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9th Grade

This year was a busy one. More than one memory to relay.

          I changed schools again. Guess who came up lacking in diligence regarding homework? While I enjoyed my new school from 8th grade, I was bored with all the paperwork associated with it. Homework leads to grades, so I had to find a new school. 9th grade was, for the first time in my life since kindergarten, in the racial majority. Additionally, I was actually attending school with my neighbors for the first time. I had to deal with the standard “Getting to know you… Oh, you’re not one of us” conversations. Doubtful I need to expand upon that point again? Moving on…
          After the adjustment period, many had become aware of my still-forming beliefs. I recall an instance in which I spoke about what I had learned about non-violence. This came from many philosophies of peace, most of them from Asia. A classmate asked “So if I hit you, right now, you wouldn’t do anything?” I affirmed, and he smacked me in the face. Just like that. He walked around the room laughing (though he was nursing his hand. I didn’t flinch or budge, and he had hurt himself), while most of the other students kept their place. If I were anyone else, my calm would have been seen as a prelude to me hurling a desk across the room. He came back around and tried it again, but I caught his hand in time for the teacher to come back in and reprimand him.


          I had done a lot of reading of faiths and practices outside of “the norm”. To this day, I have made it through life without having to resort to an all out fight. Back then, I just wanted to focus on school and try to lead a good life. Oddly, people would challenge me after hearing my advocacy for passivity. They would try to insult me to wind me up, and it always failed. One day, someone hearing what I felt, believed, and lived, decided to test that. And I held my ground. To the credit of my classmates, someone went and grabbed a teacher when the person followed through. That teacher came into the room to find me seated, and the offending person with their head on my desk and my hand around their wrist from when they tried hitting me a second time. I believe I whispered something akin to “Yes, I am peaceful. But no, I will not allow myself to be agitated without reprisal more than once.”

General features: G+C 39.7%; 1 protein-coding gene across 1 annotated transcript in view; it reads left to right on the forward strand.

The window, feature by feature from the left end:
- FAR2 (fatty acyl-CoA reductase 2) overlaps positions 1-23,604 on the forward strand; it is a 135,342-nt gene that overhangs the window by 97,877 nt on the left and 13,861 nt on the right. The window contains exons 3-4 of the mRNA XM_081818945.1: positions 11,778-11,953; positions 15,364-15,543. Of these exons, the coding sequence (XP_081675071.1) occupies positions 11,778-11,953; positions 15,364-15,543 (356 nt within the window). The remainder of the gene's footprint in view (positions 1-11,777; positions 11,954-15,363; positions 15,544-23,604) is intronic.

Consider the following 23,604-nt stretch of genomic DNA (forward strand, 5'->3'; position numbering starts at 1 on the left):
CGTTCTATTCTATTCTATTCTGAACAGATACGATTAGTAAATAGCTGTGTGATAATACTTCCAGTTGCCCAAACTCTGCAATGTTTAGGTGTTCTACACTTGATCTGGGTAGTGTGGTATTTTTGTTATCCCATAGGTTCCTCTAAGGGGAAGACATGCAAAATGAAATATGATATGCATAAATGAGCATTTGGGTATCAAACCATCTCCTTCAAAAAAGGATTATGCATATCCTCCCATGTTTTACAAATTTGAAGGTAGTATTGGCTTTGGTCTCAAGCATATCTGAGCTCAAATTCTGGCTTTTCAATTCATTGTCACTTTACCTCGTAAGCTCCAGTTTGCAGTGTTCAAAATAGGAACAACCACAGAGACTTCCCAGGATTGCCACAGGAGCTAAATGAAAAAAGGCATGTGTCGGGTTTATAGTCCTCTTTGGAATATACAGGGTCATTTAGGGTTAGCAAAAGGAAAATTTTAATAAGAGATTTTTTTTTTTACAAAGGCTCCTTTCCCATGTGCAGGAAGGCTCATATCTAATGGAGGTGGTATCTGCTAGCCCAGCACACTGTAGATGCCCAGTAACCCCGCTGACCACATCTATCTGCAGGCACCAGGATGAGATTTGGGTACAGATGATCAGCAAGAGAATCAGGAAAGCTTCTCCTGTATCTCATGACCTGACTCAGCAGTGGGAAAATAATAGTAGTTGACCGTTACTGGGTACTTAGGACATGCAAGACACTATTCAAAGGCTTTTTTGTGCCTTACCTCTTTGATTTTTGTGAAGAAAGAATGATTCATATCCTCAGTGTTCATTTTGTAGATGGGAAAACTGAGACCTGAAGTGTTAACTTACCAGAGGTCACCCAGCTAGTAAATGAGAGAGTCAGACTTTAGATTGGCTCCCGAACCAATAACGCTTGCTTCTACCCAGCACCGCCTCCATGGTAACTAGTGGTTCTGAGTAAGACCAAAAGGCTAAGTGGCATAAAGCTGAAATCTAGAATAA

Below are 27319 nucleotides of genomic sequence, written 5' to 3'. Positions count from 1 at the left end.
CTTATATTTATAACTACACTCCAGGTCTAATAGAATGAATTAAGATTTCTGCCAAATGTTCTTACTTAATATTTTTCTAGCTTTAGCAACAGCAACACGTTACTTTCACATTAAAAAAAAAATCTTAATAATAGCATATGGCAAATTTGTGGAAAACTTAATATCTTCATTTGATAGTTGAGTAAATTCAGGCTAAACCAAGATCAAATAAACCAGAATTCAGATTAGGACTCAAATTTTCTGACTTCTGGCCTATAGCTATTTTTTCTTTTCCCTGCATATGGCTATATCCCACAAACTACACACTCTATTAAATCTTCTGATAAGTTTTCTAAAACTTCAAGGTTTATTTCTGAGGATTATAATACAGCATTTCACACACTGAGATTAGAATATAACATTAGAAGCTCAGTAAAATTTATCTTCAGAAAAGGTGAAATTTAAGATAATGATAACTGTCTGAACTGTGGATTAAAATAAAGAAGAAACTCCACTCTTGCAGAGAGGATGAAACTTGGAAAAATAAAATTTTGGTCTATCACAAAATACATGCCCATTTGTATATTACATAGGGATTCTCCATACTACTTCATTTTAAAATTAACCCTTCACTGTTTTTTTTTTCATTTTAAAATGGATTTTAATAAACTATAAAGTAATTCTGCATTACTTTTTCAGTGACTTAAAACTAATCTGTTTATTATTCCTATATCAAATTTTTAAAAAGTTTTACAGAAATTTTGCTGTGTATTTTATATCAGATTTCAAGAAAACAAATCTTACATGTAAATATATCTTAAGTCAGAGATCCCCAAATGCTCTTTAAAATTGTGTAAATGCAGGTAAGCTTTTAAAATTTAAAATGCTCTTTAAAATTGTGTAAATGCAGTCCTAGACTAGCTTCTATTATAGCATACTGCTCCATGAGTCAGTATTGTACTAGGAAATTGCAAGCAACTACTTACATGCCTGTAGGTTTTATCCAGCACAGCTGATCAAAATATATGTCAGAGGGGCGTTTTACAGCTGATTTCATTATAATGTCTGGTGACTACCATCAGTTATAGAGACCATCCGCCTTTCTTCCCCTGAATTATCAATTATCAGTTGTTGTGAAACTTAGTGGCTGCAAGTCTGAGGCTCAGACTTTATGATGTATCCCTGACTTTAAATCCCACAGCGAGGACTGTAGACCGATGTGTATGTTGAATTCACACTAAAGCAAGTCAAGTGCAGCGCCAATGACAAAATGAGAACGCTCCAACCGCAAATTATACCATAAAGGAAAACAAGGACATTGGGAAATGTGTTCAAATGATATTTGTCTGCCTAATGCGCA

While not racially motivated, this instance continued to erode the foundations I may have built in regards to Black communities. For all of the events thus far, and those to come, the behavior was in the same vein. While being less extreme, it was much more constant. So much was it that I cannot recall a single event, but whenever I came into a new place the first three to six months required me to hold my ground.



          I was able to be somewhat in the same grounds with the people from my neighborhood. Much as those friends that defended me in 8th grade, so too did my lifelong friends stand with me here. However, they allowed me to fight my battles as I chose. When they heard about the previous story, there was a lot of laughter. There was of course concern. But they knew me. My neighbor and I had been friends since we were four. He knew full well of all the previous stories I have told, my then growing coldness, and held no doubt that the only reason there was no fight was because that is how I wanted it.
          As our home and school lives were not separate, it left more space for socialization. Though I came in as a freshman I was in mostly honors/advanced sophomore classes. As I had accrued credits from the prior year at the magnet school I was put a step behind my junior aged friends, a step ahead of the other freshmen, and offset me from the regular classed sophomores. Yes… I had been harped on and knocked for being “too smart”. But rather than being derided, it was now my unique trait.


          This helped close the rift on some of the alienation I felt for years. At this point I still had the body of a boy. I was not the strongest. I was not always the “fastest” as taller people could easily beat me in a footrace. What I had was my intellect, and my voracious appetite for even more knowledge.
          To have that celebrated, and by Black people, felt good. The common thread to my grade school classmates being a fore-knowledge spanning more than five years. I learned here not to take to heart the opinions of others. That in time, the opinions would likely change.
          I think I am pretty good at finding common ground with the people I am around, whether by choice or circumstance. Again, perhaps I am naive, but in learning someone from crown to core there are two major boons. The first is being able to find what matters to us both and build a relationship on that. The second is understanding what makes up their worldview. In either case, I am able to move ahead hand in hand as an Equal, even if the person used to be an antagonist.

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